Just four in 10 patients are satisfied with general practice, a survey has found, which is among the lowest satisfaction across NHS services and the lowest within GPs since records began in 1983.
The King’s Fund and Nuffield’s Trust analysis of the latest British Social Attitudes survey of 3,112 people across England, Scotland and Wales, carried out between 16 September and 31 October 2021, found more (42%) were dissatisfied with general practice than satisfied (38%).
This means satisfaction in general practice is lower than any NHS service other than dentistry, and 30 percentage points lower than in 2019 (68%). General practice was previously the highest-rated service every year, until 2018 when ratings dropped to the previous record-low of 63%.
General practice leaders branded the news ‘devastating’ and said long-term underfunding of general practice was the root cause behind plummeting satisfaction levels.
This was supported by analysts, who said the squeeze on NHS funding and workforce was ‘decade-long’, although it was worsened by the Covid-19 pandemic.
Overall, NHS satisfaction fell to 36%, with record falls across all individual services. This is fewer than the numbers dissatisfied (41%), the lowest since 1997 and a fall of 17 percentage points since 2020.
The report noted that general practice is the service used by the largest numbers of people, meaning patient dissatisfaction is ‘likely to have had a significant impact on overall satisfaction with the NHS’.
It continued: ‘Action to tackle waiting times for planned care is unlikely to be enough for public satisfaction with the NHS to recover. Addressing pressures on general practice and improving access for patients will be key if satisfaction is to rise in future years.’
When asked what the most important priorities for the NHS should be, the top three cited by survey respondents were making it easier to get a general practice appointment (48%), improving waiting times for planned operations (47%) and increasing NHS staff numbers (47%).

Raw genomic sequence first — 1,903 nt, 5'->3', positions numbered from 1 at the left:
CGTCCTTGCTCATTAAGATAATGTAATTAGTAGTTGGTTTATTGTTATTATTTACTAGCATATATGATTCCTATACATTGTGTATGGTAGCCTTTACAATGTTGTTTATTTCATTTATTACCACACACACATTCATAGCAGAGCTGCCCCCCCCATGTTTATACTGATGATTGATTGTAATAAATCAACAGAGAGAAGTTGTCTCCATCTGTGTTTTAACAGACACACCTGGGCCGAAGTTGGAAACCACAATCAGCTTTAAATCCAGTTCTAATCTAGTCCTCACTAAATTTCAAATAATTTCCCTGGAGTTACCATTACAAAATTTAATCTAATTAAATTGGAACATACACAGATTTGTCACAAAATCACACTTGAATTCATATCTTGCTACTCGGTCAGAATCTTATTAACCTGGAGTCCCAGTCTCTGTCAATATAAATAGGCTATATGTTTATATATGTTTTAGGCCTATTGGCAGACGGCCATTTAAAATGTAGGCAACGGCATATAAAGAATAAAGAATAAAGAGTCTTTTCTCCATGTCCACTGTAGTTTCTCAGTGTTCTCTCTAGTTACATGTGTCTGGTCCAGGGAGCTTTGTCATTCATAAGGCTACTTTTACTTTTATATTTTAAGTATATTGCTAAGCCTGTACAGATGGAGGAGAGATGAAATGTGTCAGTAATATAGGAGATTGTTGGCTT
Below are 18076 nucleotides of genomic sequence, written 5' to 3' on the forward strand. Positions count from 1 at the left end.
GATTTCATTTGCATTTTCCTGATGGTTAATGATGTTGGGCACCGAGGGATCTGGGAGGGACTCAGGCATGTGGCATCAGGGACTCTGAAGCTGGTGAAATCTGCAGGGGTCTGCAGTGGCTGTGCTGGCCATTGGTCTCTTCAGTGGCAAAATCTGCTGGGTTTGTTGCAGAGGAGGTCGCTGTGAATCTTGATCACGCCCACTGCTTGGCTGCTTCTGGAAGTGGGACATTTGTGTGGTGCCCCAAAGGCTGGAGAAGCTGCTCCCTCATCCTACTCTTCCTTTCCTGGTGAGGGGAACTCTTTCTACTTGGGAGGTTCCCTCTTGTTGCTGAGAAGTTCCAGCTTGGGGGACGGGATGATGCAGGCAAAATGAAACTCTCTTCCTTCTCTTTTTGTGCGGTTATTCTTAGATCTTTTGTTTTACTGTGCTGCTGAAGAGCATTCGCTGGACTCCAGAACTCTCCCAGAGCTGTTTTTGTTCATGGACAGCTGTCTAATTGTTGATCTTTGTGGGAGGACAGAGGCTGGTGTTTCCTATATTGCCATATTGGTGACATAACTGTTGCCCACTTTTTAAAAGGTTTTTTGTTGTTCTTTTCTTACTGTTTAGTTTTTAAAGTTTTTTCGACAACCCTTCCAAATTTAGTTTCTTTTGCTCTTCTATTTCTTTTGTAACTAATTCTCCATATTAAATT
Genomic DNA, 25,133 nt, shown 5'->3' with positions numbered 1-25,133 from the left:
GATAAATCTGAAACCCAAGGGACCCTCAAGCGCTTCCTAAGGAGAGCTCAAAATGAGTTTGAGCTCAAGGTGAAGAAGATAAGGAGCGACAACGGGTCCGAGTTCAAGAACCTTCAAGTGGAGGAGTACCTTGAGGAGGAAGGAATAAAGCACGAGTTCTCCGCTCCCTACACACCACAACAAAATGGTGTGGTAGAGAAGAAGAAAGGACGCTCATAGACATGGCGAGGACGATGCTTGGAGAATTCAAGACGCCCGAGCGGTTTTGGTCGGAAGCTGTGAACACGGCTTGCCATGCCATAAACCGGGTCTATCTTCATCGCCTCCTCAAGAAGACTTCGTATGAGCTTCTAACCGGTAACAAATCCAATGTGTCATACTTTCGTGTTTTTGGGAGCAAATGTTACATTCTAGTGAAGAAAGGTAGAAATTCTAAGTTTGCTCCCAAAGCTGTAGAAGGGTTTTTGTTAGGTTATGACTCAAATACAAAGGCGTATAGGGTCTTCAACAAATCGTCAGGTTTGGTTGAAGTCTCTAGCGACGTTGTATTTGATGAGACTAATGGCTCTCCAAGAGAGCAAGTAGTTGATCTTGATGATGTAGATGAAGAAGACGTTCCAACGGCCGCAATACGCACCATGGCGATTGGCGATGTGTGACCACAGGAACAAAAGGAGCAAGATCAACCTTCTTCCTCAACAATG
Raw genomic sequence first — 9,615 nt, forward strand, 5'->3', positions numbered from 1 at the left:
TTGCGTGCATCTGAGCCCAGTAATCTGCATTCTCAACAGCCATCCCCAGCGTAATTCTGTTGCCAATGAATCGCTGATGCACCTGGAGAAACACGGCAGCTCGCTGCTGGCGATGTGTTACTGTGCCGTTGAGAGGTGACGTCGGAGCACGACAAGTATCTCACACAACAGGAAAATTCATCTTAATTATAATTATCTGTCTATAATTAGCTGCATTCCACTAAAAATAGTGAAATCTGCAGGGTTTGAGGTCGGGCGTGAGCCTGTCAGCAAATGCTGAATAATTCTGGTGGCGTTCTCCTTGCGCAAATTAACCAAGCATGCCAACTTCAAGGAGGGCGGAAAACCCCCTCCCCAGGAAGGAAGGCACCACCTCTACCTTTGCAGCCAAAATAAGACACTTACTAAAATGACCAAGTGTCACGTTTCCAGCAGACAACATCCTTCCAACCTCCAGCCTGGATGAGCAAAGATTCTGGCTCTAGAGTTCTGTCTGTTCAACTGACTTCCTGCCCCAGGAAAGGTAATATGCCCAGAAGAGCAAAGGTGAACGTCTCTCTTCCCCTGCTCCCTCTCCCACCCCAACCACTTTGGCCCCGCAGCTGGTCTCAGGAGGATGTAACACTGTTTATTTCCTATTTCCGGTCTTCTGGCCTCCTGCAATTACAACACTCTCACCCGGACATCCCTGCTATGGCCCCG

Meanwhile, waiting too long for a GP or hospital appointment was the most common reason given for dissatisfaction (65%), followed by staff shortages (46%) and government funding (40%).
The report also highlighted that the survey took place during ‘unprecedented changes in response to the pandemic’ such as a rise in remote consultations in general practice.
At the same time, satisfaction with social care remained lower than satisfaction with NHS services, with 15% saying they were satisfied and 50% dissatisfied in 2021.
‘Decade-long funding squeeze’
Dan Wellings, senior fellow at The King’s Fund said: ‘People are often struggling to get the care they need and identified access to general practice, waiting times for hospital care and staff shortages as areas that need to improve.
‘These issues have been exacerbated by the extraordinary events of the past two years but have been many years in the making following a decade-long funding squeeze and a workforce crisis that has been left unaddressed for far too long.’
Dr Chaand Nagpaul, BMA chair of council, said: ‘The truth is that the NHS in England has been underfunded for so long and we went into the pandemic frighteningly ill-prepared for what was to come. Now staff morale is at an all-time low with doctors leaving the NHS every day.
He also urged the Government to ‘change course and invest in the workforce’, adding that the BMA was ‘bitterly disappointed’ the spring statement didn’t make ‘any in-roads into tackling the increased demand and pressure that the NHS is now facing’